Overview

Turmeric is a common spice that comes from the root of Curcuma longa. It contains a chemical called curcumin, which might reduce swelling.

Turmeric has a warm, bitter taste and is frequently used to flavor or color curry powders, mustards, butters, and cheeses. Because curcumin and other chemicals in turmeric might decrease swelling, it is often used to treat conditions that involve pain and inflammation.

People commonly use turmeric for osteoarthritis. It is also used for hay fever, depression, high cholesterol, a type of liver disease, and itching, but there is no good scientific evidence to support most of these uses. There is also no good evidence to support using turmeric for COVID-19.

Don't confuse turmeric with Javanese turmeric root or tree turmeric. Also, don't confuse it with zedoary or goldenseal, which are unrelated plants that are sometimes called turmeric.

Uses & Effectiveness ?

Possibly Effective for

  • Hay fever. Taking turmeric by mouth seems to reduce hay fever symptoms such as sneezing, itching, runny nose, and congestion.
  • Depression. Most research shows that taking curcumin, a chemical found in turmeric, by mouth reduces depression symptoms in people already using an antidepressant.
  • High levels of cholesterol or other fats (lipids) in the blood (hyperlipidemia). Taking turmeric by mouth seems to lower levels of blood fats called triglycerides. But the effects of turmeric on cholesterol levels are conflicting. Also, there are many different turmeric products available. It is not known which ones work best.
  • Buildup of fat in the liver in people who drink little or no alcohol (nonalcoholic fatty liver disease or NAFLD). Taking turmeric extract by mouth reduces markers of liver injury in people who have this condition. It also seems to help prevent the build-up of more fat in the liver.
  • Swelling (inflammation) and sores inside the mouth (oral mucositis). Taking curcumin, a chemical found in turmeric, by mouth, or as a lozenge or mouthwash, seems to prevent swelling and sores in the mouth during radiation treatment for cancer.
  • Osteoarthritis. Taking turmeric extracts, alone or together with other herbal ingredients, can reduce pain and improve function in people with knee osteoarthritis. Turmeric might work about as well as ibuprofen for reducing pain. But it doesn't seem to work as well as another drug, called diclofenac.
  • Itching. Taking turmeric by mouth might reduce itching that is caused by various conditions.

Possibly Ineffective for

  • Alzheimer disease. Taking turmeric, or a chemical in turmeric called curcumin, by mouth does not seem to improve symptoms of Alzheimer disease.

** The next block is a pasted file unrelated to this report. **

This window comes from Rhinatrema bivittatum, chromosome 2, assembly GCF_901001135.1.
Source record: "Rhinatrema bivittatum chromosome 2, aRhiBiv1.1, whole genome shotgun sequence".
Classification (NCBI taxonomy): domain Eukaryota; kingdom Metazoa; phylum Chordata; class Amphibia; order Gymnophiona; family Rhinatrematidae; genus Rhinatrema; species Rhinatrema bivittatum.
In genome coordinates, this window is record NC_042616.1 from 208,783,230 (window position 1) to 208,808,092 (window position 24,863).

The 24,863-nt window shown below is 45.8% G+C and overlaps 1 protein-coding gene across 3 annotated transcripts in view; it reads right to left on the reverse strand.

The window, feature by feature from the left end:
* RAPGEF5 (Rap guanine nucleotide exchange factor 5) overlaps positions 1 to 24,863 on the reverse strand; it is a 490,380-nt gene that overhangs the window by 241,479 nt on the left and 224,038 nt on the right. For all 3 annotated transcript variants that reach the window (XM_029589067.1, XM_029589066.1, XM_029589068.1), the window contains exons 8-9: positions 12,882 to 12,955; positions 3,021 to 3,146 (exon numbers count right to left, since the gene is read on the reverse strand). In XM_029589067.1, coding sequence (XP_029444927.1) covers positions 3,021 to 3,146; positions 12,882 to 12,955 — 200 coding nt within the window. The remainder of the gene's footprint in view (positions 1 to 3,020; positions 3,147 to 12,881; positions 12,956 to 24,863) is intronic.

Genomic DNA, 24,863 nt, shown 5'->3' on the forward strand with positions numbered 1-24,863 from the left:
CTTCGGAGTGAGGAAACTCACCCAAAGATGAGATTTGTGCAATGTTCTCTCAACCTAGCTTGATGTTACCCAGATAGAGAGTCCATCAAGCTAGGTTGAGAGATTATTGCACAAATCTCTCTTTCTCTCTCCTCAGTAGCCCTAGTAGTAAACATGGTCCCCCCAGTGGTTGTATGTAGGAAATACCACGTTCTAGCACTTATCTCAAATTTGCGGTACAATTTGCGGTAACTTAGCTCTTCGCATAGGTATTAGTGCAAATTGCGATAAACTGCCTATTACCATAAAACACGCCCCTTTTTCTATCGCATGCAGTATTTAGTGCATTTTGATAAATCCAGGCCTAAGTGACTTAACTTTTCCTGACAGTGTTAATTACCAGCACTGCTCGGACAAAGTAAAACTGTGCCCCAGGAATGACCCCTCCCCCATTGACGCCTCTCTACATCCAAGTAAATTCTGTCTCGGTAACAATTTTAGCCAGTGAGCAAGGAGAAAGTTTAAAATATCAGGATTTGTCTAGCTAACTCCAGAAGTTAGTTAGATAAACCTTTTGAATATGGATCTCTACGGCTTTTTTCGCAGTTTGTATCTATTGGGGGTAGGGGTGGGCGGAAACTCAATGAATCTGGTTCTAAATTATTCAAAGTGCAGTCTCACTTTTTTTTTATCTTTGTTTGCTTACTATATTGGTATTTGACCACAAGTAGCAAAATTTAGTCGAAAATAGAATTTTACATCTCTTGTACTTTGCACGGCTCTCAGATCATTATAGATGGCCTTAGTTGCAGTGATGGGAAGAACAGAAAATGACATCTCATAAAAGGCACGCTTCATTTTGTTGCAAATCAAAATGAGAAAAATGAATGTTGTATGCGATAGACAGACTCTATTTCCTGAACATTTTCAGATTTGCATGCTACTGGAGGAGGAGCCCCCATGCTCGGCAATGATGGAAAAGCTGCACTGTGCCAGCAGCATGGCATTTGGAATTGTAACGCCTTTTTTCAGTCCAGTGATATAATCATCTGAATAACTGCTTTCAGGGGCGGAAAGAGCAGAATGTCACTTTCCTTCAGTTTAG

• Stomach ulcers. Taking turmeric by mouth does not seem to improve stomach ulcers.
There is interest in using turmeric for a number of other purposes, but there isn't enough reliable information to say whether it might be helpful.

Side Effects

When taken by mouth: Turmeric is likely safe when used short-term. Turmeric products that provide up to 8 grams of curcumin daily seem to be safe when used for up to 2 months, Also, taking up to 3 grams of turmeric daily seems to be safe when used for up to 3 months. Turmeric usually doesn't cause serious side effects. Some people can experience mild side effects such as stomach upset, nausea, dizziness, or diarrhea. These side effects are more common at higher doses.

When applied to the skin: Turmeric is likely safe. It is possibly safe when turmeric is applied inside the mouth as a mouthwash.

When applied into the rectum: Turmeric is possibly safe when used as an enema.

Special Precautions and Warnings

When taken by mouth: Turmeric is likely safe when used short-term. Turmeric products that provide up to 8 grams of curcumin daily seem to be safe when used for up to 2 months, Also, taking up to 3 grams of turmeric daily seems to be safe when used for up to 3 months. Turmeric usually doesn't cause serious side effects. Some people can experience mild side effects such as stomach upset, nausea, dizziness, or diarrhea. These side effects are more common at higher doses.

When applied to the skin: Turmeric is likely safe. It is possibly safe when turmeric is applied inside the mouth as a mouthwash.

When applied into the rectum: Turmeric is possibly safe when used as an enema.

Pregnancy: Turmeric is commonly used in small amounts as a spice in foods. But it's likely unsafe to use larger amounts of turmeric as a medicine during pregnancy. It might cause a menstrual period or stimulate the uterus, putting the pregnancy at risk. Do not take medicinal amounts of turmeric if you are pregnant.

Breast-feeding: Turmeric is commonly used in small amounts as a spice in foods. But there isn't enough reliable information to know if turmeric is safe to use in medicinal amounts during breast-feeding. Stay on the safe side and avoid use.

Gallbladder problems: Turmeric can make gallbladder problems worse. Do not use turmeric if you have gallstones or a bile duct obstruction.

Bleeding problems: Taking turmeric might slow blood clotting. This might increase the risk of bruising and bleeding in people with bleeding disorders.

Hormone-sensitive condition such as breast cancer, uterine cancer, ovarian cancer, endometriosis, or uterine fibroids: Turmeric contains a chemical called curcumin, which might act like the hormone estrogen. In theory, this might have effects on hormone-sensitive conditions. Until more is known, use cautiously if you have a condition that might be made worse by exposure to hormones.

Infertility: Turmeric might lower testosterone levels and decrease sperm movement. This might reduce fertility. Turmeric should be used cautiously by people trying to have a baby.

Liver disease: There is some concern that turmeric can damage the liver, especially in people who have liver disease. Don't use turmeric if you have liver problems.

Surgery: Turmeric might slow blood clotting. It might cause extra bleeding during and after surgery. Stop using turmeric at least 2 weeks before a scheduled surgery.

Interactions ?

    Moderate Interaction

    Be cautious with this combination

  • Medications that slow blood clotting (Anticoagulant / Antiplatelet drugs) interacts with TURMERIC

    Turmeric might slow blood clotting. Taking turmeric along with medications that also slow blood clotting might increase the risk of bruising and bleeding.

  • Medications for diabetes (Antidiabetes drugs) interacts with TURMERIC